It’s been a long time—a long time—since I was to a mostly-women’s conference of any kind. I hope I can share some of the inspiration and the gathered perspiration here, because I hope we all will benefit and grow closer to God’s call for our lives and understanding of others.

***

Where or how have you been recently inspired? I’d love to hear about it.

Do you have suggestions or leads for more stories as I journey this path?

***

Visit the links above for more on the women mentioned. 

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8 Comments
  1. I felt your appreciation and inspiration as I read this post. In February I was invited to a writers’ retreat in Chincoteague, Virginia. It wasn’t billed as a spiritual experience, but it turned out to be that for me. When I have more time, I’ll check out the links. Anything we can do to bring about racial reconciliation I applaud.

    • I thought of you as I enjoyed Greenville–and met at least one blogger from Jacksonville. I was not aware that there are as many blogging groups and conferences and local get-togethers as there are. Any in Jacksonville? The spiritual food is an extra!

      • Blogging groups in Jacksonville with a spiritual component? I don’t know about any, but I need to find out. Spiritual food is always tempting.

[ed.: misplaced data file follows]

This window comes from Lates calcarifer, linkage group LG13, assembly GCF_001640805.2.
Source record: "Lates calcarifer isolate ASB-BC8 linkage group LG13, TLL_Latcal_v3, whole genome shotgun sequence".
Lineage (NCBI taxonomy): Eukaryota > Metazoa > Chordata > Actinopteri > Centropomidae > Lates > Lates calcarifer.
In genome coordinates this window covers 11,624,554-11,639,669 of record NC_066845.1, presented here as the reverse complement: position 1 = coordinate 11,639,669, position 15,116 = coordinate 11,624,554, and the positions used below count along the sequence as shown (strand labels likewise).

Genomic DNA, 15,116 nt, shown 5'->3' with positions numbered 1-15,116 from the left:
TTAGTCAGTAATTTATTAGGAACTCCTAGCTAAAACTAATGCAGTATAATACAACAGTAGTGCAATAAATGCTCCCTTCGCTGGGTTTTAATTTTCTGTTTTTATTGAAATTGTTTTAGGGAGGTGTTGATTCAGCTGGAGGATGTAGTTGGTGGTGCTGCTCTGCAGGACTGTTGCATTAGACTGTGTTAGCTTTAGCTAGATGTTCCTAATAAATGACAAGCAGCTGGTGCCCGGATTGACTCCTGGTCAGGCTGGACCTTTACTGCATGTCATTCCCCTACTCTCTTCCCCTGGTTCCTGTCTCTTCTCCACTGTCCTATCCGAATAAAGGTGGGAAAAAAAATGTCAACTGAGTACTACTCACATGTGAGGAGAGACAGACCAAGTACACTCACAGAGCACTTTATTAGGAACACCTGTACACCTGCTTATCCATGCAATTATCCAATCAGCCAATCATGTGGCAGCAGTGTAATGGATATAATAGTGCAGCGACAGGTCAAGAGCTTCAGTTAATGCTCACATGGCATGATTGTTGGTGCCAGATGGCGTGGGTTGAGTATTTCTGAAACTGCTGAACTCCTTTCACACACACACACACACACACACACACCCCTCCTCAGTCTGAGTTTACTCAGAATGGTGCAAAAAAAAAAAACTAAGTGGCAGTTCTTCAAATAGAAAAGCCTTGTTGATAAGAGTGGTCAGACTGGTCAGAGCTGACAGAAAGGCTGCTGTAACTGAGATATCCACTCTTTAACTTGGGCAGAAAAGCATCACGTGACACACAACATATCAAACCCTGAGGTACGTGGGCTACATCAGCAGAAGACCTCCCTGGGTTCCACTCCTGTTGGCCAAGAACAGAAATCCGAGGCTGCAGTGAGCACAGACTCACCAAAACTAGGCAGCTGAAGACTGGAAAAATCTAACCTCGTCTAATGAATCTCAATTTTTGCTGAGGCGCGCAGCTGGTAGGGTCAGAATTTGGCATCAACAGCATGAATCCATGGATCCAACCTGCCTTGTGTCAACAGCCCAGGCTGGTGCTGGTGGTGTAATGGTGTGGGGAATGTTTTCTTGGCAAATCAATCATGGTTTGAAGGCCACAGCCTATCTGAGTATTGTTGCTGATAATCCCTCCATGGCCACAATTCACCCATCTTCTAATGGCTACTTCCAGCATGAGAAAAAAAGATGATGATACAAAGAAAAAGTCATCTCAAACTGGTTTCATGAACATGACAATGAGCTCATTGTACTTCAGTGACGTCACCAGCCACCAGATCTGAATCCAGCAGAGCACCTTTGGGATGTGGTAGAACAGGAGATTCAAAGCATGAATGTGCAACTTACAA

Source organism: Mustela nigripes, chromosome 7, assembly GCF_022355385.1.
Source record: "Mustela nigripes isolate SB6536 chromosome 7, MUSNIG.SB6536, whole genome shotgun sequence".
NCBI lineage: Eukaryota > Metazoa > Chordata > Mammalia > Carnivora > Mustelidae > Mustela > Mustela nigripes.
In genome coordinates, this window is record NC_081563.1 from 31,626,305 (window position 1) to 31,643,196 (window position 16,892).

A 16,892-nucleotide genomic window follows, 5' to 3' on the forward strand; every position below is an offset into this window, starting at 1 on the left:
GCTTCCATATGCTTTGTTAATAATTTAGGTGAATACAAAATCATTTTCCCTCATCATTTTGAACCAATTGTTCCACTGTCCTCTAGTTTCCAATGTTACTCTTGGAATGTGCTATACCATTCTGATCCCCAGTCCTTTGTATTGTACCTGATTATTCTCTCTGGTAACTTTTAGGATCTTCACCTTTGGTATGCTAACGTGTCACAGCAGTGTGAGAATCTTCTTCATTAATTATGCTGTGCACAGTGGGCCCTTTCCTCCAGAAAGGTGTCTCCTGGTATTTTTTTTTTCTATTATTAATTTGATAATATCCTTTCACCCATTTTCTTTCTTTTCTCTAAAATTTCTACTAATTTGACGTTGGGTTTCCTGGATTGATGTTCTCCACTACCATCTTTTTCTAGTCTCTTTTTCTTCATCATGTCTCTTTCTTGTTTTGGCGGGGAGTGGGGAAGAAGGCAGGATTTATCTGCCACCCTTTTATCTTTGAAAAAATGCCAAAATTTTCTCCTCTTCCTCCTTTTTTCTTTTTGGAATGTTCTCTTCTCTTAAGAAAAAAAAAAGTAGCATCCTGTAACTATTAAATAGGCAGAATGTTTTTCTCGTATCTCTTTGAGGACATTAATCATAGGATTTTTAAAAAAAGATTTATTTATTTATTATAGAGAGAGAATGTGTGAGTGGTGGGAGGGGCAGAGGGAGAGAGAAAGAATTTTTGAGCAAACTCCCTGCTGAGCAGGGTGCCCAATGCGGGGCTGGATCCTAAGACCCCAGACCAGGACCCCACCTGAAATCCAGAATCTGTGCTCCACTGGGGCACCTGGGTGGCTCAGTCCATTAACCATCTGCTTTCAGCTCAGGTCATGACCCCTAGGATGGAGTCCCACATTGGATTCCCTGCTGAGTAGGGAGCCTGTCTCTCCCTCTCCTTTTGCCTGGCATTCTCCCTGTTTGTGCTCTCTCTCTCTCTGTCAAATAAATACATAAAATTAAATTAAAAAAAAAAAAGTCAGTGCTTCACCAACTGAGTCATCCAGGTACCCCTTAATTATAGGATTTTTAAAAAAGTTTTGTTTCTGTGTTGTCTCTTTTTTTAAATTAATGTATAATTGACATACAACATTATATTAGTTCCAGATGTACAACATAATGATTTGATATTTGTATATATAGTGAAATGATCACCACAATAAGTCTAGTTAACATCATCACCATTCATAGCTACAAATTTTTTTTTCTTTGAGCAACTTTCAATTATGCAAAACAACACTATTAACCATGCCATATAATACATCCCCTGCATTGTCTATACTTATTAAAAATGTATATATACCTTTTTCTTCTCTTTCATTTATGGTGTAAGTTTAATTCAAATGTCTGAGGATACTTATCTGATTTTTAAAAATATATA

2. Did you see your other fellow MennoNerd, Osheta Moore, there? I know you saw Austin… 🙂

    • Yes, I finally tracked her down on the last day. I should have mentioned the MennoNerd connection in this post …. ! But I will in a future one. Thanks for the reminder.

  3. Athanasia permalink

    We just had our Ladies conference this past Saturday, church related not like the one you attended. We have one speaker, food, music supplied by the hosting church…that type of thing. Over by 2pm. So not a big production, but very worthwhile. Not sure why you can’t use the term “Ladies”? No one wears jeans either, as I see in the pictures.

    Have never heard of Allumme or the writers listed. I am glad you enjoyed your outing and your cheesey grits.

  4. A local or church sponsored conference brings the same kind of inspiration and welcome change in daily routine, for sure. I had never heard of Allume before, either, it is pretty much for writers, bloggers, authors, etc. It was like a professional development conference for me. I think people at my church don’t use “ladies” much because it tends to edge away from feeling as equal as men. I don’t think anyone objects to “ladies and gentlemen” as a polite way of talking, but sometimes “ladies” suggests a role where a woman would not be expected to speak up, have opinions, take charge, or be a leader. It can be a way of keeping women in certain “nice” roles. Have you heard this before??

    The speaker with jeans on made a point of telling us we could wear whatever we were comfortable in; so people wore a variety of clothing, some of it “hip” or younger.

    Thanks for sharing your comment!